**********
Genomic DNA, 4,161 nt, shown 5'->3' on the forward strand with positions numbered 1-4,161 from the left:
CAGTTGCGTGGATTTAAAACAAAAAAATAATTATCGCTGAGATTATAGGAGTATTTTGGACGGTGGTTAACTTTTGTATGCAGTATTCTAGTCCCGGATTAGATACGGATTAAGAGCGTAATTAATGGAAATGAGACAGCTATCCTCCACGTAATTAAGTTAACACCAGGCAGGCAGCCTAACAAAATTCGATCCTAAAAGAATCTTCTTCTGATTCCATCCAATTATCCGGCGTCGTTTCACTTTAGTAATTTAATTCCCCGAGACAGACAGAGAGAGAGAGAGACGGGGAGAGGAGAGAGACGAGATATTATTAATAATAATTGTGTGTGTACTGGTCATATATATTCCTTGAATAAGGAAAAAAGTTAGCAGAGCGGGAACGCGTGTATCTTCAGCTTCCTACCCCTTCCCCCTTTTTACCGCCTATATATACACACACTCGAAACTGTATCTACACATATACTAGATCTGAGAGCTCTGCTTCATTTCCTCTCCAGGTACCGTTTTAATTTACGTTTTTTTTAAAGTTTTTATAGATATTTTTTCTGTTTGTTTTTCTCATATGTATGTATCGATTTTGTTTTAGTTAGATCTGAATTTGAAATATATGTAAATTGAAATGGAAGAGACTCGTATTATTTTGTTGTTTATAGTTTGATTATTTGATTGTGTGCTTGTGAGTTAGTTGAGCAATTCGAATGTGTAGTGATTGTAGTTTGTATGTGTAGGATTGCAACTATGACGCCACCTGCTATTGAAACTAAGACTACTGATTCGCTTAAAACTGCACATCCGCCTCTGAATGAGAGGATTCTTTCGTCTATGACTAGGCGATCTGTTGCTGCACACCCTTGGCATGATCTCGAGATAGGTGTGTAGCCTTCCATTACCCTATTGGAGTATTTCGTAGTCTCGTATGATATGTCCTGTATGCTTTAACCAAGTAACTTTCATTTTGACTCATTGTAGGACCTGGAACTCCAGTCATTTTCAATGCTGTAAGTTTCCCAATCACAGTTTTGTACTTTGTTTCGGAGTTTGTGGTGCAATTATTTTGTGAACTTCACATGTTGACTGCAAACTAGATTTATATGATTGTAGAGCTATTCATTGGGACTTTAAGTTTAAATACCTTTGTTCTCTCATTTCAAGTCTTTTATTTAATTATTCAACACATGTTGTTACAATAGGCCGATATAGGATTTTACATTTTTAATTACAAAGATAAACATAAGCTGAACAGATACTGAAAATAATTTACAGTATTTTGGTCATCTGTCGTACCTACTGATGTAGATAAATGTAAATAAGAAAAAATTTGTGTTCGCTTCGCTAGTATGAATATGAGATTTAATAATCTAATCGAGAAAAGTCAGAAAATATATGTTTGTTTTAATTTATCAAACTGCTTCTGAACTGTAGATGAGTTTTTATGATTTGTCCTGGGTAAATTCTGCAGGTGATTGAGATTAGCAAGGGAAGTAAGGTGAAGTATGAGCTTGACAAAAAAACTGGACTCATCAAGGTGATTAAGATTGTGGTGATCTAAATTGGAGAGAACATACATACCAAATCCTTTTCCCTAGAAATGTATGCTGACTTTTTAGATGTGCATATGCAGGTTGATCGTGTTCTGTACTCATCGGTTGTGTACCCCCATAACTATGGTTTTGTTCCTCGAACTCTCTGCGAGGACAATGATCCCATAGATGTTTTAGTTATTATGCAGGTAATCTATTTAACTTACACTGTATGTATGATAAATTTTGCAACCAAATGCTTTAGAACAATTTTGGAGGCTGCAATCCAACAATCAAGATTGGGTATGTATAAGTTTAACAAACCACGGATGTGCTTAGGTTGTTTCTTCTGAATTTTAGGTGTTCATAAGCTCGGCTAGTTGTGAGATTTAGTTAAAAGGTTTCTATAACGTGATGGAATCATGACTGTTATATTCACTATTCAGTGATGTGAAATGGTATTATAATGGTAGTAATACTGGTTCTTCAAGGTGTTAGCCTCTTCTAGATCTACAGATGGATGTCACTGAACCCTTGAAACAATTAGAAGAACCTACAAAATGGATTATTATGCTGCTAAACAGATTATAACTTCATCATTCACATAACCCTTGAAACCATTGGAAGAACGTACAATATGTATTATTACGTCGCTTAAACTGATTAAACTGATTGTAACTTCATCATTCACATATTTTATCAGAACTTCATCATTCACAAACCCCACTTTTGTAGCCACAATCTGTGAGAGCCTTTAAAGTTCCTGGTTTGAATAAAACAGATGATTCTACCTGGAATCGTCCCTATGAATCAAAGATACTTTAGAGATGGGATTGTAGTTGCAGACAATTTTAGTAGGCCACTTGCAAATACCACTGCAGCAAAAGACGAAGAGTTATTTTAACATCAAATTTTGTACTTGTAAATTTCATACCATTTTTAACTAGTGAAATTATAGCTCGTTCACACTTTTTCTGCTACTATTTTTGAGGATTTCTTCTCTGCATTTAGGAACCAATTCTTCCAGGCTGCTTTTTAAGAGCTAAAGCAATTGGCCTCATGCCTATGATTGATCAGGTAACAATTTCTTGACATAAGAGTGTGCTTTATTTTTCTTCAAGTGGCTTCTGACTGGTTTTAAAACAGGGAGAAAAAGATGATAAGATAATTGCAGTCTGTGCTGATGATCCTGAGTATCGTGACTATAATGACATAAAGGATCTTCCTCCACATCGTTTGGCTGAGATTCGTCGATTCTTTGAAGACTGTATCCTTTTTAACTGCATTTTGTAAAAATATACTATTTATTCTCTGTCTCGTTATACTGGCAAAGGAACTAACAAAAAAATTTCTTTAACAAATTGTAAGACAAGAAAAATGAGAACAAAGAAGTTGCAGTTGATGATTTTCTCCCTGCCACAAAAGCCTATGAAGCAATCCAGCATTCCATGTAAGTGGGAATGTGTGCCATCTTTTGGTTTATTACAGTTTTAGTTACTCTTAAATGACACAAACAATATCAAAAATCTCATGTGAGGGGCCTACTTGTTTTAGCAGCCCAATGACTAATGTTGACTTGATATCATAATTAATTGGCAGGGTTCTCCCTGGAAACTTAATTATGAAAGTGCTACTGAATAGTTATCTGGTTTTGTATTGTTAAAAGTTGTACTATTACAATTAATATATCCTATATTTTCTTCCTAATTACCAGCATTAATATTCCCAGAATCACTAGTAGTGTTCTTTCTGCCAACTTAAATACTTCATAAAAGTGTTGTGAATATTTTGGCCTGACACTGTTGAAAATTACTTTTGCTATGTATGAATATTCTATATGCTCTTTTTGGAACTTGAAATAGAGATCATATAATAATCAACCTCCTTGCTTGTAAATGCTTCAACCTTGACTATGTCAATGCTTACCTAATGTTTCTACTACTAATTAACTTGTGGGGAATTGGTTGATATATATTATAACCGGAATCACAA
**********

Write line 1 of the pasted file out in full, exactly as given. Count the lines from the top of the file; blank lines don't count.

Genomic DNA, 4,161 nt, shown 5'->3' on the forward strand with positions numbered 1-4,161 from the left: